Uncontrolled cancer cell growth results from misbehaving genes. An intriguing approach to cancer therapy is to identify the mutated genes and target treatment to specifically counteract the damaging effects of that gene...
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SEAL BEACH, Calif.--(BUSINESS WIRE)--Dendreon Pharmaceuticals LLC (“Dendreon”) today announced the close of a transaction in which Sanpower Group, a private Chinese conglomerate, acquired Dendreon from an affiliate of Valeant Pharmaceuticals International, Inc. for $819.9 million in cash.
New prostate cancer drugs come to market quite rarely because the studies mandated by the FDA cost hundreds of millions of dollars. The FDA requires these studies to randomly allocate men into two comparison groups. One group receives the new medicine being tested. The other group gets an ineffective fake, called a placebo. Assuming the study is performed in an acceptable manner, the FDA will approve a new drug for commercial use, only if the men who are receiving the new medicine outlive those treated with the placebo by a specified margin without excessive toxicity.
In my last blog I contended that of all the different ways to treat cancer—hormone therapy, chemotherapy, radiation or surgery for example—immune therapy has the greatest potential to save lives: Only the immune system, by its very nature, has the ability to adapt to the many thousands of varieties of cancer. Also, new breakthroughs in understanding how it works have led to real progress inharnessing the immune system to fight cancer.
In 2010, Provenge was approved by the FDA, the first approved prostate cancer treatment that functions by enhancing the immune system. Over the last couple ofyears Provenge has been gaining popularity with oncologists and urologists as well as with patients. What has been surprising to me is how slowly doctors and patients have warmed up to the idea of using the immune system to fight prostate cancer. For years my patients have been taking handfuls of Graviola, Shitaki mushrooms, Pau de Arco and Esiac tea because of unsubstantiated claims of immune enhancement. Yet, when the FDA approved an effective immune treatment that prolongs life I was surprised that my patients needed to be convinced to use it.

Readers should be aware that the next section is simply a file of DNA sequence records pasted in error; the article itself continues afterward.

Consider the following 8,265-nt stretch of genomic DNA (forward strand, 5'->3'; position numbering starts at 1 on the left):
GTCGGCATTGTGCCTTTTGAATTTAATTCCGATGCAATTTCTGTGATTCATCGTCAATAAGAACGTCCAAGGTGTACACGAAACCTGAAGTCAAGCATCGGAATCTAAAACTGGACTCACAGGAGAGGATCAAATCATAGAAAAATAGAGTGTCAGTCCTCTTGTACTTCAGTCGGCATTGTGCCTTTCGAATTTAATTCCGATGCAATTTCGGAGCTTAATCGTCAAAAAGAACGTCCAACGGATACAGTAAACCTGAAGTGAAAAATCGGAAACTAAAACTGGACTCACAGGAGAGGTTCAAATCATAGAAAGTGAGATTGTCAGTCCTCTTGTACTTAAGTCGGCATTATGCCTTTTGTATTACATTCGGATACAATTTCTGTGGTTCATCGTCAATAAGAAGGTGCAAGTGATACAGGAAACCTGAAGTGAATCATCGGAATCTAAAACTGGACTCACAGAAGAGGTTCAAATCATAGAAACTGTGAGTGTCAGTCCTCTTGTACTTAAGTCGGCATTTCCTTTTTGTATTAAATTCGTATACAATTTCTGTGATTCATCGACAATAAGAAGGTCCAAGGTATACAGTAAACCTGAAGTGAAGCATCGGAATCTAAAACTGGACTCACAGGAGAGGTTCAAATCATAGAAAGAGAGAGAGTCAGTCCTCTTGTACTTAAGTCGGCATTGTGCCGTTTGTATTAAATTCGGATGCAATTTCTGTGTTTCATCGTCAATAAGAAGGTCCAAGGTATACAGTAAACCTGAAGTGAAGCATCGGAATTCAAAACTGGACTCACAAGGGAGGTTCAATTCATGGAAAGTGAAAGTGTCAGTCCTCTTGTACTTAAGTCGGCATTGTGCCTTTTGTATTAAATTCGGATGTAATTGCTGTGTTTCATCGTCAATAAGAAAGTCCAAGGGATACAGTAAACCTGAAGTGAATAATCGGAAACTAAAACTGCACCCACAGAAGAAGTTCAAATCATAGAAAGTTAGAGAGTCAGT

Every day in the office, as a practicing prostate oncologist, I confront serious problems: PSA levels that are rising, treatments causing too many side effects, patients desperately worried about their future. And sometimes, given our limited tools, the solutions we can offer are only partial. However, every time the FDA approves a new treatment there is an excitement akin to opening gifts on Christmas morning. All of a sudden we have a shiny new tool in the tool chest to help us do a better job.
Using the immune system to fight cancer is a rapidly advancing area of research. The immune system (as it relates to fighting cancer) is made up of three components: 1) regulatory cells (TRegs), 2) killer cells, and 3) detector cells otherwise known as dendritic cells. Dendritic cells activate the killer cells and help them “home in” on the cancer.